Everything about Blood and Water, eh?

Steph Song finds Blood and Water in her bones

Blood_Water2

OMNI isn’t a network I look to for scripted dramas. In fact, it’s not generally a network I look to at all.  But with tonight’s premiere of Blood and Water, the multicultural network is suddenly home to one of the most intriguing Canadian series on air.

A half hour, eight-part procedural, Blood and Water stars Steph Song as Detective Jo Bradley leading her first case, the murder of a man from a prominent Chinese-Canadian family, immediately following her diagnosis of uterine cancer. While her boss admonishes her to slow down on the investigation, her doctor encourages her to quickly make a decision between chemo and a hysterectomy. Full of her own doubts, she faces the second-guessing of her resentful more senior partner, played by Peter Outerbridge.

Drawn in by the premise, flawed characters and quiet intensity, Song jumped on a plane from Australia where she’s been living with her husband and three-year-old daughter back to Vancouver which has been her home through Dragon Boys, Everything’s Gone Green and my personal favourite, jPod.

Born in Malaysia and raised in Canada, when Song was 14 her mother decided she couldn’t take the Saskatoon winters anymore. Two weeks later the family was on a plane to Australia.

Early in her career, particularly when she moved to Los Angeles, Song saw more Asian caricatures  in the roles on offer — the bad guys, the dim sum waitress, the request to put on an accent. “That’s not me,” she says. “But now doors are opening and the industry is getting more diverse.”

Much is made of the fact that Blood and Water is a trilingual series — English, Mandarin and Cantonese — but the premiere sets up the initial action and characters in English and there’s nothing jarring to non-Chinese speakers about the eventual subtitles. Plus an audience used to sampling Scandinavian noir and the like on Netflix are sure to be less subtitle-phobic than the olden days of TV (circa 1995).

The multilingualism of her current show isn’t a gimmick, either. It’s a reflection of the Vancouver I see all around me and a way in to these characters. Bradley, for example, understands but does not reply to characters addressing her in Chinese. Though put in charge of the high-profile case for optics, as her last name suggests she was adopted by non-Chinese parents.

Song points out that her character is an outsider to both cultures. Adding to her isolation: because her diagnosis means she won’t be able to have children, her lineage stops with her. And because she’s adopted, her only connection to her lineage would be to trace it backward.

Like her character, Song is no stranger to juggling different cultures, and calls both Canada and this type of meaty role “close to my bones.”  Regardless of language or ethnicity, “we’re all fighting our own battles, and I think this show will appeal to a wide demographic.”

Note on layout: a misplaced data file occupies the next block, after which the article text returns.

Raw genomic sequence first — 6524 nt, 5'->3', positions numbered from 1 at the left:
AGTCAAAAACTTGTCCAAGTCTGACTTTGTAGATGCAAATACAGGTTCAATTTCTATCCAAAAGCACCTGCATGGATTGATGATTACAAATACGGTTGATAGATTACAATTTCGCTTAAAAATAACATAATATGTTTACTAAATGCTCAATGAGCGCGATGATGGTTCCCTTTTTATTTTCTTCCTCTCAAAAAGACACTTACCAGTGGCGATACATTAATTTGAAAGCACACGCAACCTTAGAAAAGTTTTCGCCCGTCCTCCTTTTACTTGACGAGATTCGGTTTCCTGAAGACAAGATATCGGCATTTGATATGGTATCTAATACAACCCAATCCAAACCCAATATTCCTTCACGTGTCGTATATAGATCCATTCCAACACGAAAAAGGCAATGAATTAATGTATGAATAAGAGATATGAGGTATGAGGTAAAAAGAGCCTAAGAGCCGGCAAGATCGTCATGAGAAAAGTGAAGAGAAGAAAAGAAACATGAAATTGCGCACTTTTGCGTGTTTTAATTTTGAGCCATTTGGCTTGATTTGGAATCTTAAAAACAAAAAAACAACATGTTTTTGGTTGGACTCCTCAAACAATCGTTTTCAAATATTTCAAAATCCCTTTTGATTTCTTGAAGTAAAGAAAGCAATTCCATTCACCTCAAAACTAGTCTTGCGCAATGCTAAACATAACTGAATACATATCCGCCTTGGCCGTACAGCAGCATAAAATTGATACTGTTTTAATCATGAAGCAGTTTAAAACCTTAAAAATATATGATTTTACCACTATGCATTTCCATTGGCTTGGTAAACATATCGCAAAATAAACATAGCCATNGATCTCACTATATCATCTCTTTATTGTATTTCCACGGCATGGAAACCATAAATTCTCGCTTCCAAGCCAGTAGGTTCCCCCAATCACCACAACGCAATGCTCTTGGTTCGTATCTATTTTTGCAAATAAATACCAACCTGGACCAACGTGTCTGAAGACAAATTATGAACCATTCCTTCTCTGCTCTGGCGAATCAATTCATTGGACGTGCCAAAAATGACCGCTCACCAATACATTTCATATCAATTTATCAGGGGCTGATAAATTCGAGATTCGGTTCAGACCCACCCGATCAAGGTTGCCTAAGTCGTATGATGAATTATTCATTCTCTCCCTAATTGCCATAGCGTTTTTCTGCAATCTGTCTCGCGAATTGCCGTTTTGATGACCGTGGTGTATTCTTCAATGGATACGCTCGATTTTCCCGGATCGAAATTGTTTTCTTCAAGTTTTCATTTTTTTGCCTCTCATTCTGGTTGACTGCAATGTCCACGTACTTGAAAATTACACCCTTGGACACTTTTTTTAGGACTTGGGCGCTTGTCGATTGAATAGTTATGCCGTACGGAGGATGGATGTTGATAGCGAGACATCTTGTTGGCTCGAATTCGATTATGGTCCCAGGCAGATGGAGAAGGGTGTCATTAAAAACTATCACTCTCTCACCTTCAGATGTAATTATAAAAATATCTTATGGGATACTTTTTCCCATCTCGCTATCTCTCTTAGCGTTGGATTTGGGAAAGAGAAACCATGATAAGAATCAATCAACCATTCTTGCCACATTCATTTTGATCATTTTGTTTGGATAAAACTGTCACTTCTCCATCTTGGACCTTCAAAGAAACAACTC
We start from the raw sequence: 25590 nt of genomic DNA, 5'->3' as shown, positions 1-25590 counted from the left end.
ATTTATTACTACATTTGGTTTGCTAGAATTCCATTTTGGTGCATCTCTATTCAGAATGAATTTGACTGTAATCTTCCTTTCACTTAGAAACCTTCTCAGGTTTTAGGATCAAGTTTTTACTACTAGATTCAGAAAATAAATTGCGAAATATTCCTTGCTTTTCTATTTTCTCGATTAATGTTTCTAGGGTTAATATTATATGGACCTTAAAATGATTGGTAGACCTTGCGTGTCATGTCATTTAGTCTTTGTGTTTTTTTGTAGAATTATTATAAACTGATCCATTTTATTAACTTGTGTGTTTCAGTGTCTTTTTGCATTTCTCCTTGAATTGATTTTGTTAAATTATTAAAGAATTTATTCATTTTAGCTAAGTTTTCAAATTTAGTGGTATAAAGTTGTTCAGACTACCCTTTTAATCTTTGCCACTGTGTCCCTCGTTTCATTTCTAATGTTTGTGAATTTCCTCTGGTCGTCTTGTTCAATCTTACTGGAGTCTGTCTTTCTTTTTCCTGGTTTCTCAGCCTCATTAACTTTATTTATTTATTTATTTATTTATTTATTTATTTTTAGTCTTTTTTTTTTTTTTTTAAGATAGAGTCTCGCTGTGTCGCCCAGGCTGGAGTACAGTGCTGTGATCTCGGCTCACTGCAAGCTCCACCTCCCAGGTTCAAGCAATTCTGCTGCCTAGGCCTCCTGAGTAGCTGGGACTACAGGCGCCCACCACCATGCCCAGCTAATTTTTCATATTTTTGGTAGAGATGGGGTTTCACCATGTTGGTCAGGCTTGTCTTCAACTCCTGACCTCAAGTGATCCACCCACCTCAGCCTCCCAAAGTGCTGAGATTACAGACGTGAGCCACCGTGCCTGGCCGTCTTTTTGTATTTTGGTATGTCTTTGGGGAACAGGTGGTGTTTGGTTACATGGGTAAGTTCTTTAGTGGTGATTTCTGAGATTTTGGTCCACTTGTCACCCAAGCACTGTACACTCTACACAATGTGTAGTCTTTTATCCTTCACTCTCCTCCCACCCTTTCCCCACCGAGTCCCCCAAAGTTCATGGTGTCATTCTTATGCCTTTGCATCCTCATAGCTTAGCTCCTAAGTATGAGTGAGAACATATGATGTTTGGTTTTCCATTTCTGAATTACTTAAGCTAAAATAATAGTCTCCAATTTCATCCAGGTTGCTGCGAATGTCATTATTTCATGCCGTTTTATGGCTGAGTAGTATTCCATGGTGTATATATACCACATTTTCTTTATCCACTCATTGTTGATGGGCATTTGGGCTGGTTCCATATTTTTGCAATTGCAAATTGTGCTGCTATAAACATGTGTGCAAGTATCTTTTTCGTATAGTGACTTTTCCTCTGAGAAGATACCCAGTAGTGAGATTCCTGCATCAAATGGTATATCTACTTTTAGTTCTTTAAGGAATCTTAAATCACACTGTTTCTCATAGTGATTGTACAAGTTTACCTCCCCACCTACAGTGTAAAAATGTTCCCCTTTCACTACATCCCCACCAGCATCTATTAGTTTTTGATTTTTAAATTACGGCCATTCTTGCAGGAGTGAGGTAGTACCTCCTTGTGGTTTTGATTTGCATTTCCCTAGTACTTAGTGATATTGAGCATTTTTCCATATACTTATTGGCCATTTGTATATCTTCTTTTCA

Blood and Water airs Sundays on OMNI.

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Link: Blood and Water a crime drama that reflects urban reality

From Tony Wong of the Toronto Star:

Blood and Water a crime drama that reflects urban reality
In OMNI’s original crime drama Blood and Water, Vancouver has never looked more exotic. At least from the lens of television.

The victim in the show is Asian. The lead detective in the show is Asian. Her boss is Asian. Virtually all the protagonists, apart from Toronto actor Peter Outerbridge, are Asian.

If you’ve lived in Vancouver, which has a substantial Chinese-Canadian presence, hearing Mandarin on the street isn’t unusual. And the hypothetical situation of seeing an Asian cop and an Asian police lieutenant isn’t far-fetched. Continue reading.

 

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Link: Canadian cop show Blood and Water puts multiculturalism first

From Kate Taylor of The Globe and Mail:

Canadian cop show Blood and Water puts multiculturalism first
Whatever critical or popular success Blood and Water eventually achieves, one of the things that makes it particularly refreshing is that it neither condescends nor panders to Chinese ethnic pride: This is not a show about cultural identity for the most part, nor does it insist that all Chinese people are sympathetic and colourful. By episode two, that wealthy family is looking just regularly snotty. They are characters in an international melodrama that should have emerged in Canada years ago. For multicultural television, it’s better late than never. Continue reading.

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Link: Trilingual series Blood and Water is a brilliantly messy drama

From John Doyle of The Globe and Mail:

Trilingual series Blood and Water is a brilliantly messy drama
The drama is, however, truly anchored by Jo Bradley (Steph Song), a young detective who wants to control the case while dealing, secretly, with a grave medical problem of her own. The Jo character is finely drawn, a fiercely ambitious woman who won’t let any sign of her fragility be exposed. Her office spats with a competing detective (Peter Outerbridge) are cutthroat. Meanwhile, she’s in a very delicate physical state. Continue reading.

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